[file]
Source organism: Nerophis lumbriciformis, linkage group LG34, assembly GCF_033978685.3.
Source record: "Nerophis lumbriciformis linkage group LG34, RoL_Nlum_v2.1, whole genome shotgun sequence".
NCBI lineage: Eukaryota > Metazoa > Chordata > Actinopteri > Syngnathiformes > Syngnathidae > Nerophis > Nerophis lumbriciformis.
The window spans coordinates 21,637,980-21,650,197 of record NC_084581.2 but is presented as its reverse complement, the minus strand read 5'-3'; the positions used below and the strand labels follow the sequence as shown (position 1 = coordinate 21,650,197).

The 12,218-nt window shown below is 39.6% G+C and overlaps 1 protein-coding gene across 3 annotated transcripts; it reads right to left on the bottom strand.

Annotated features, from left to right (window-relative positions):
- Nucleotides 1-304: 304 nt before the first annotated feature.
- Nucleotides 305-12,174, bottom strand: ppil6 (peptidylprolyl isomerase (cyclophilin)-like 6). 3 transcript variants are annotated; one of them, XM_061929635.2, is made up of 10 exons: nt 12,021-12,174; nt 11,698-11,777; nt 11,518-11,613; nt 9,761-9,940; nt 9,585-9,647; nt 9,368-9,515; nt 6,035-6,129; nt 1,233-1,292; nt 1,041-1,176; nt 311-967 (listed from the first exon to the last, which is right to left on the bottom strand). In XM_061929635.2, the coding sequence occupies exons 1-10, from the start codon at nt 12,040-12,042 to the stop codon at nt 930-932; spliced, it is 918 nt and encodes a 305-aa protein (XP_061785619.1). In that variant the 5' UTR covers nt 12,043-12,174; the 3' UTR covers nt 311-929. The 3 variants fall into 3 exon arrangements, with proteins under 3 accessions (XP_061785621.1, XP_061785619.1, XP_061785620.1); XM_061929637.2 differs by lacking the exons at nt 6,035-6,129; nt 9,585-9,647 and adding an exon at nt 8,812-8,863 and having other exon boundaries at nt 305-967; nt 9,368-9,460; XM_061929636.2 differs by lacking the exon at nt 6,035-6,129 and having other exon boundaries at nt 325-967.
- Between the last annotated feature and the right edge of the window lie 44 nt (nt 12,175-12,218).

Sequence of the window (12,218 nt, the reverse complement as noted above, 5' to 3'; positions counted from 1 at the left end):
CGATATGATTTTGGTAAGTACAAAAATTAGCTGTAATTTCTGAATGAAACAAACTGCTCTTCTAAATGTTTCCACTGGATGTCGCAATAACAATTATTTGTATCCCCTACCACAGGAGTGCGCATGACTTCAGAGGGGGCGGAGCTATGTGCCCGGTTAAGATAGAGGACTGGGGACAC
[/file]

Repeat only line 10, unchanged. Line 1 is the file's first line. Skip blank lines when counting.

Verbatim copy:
Sequence of the window (12,218 nt, the reverse complement as noted above, 5' to 3'; positions counted from 1 at the left end):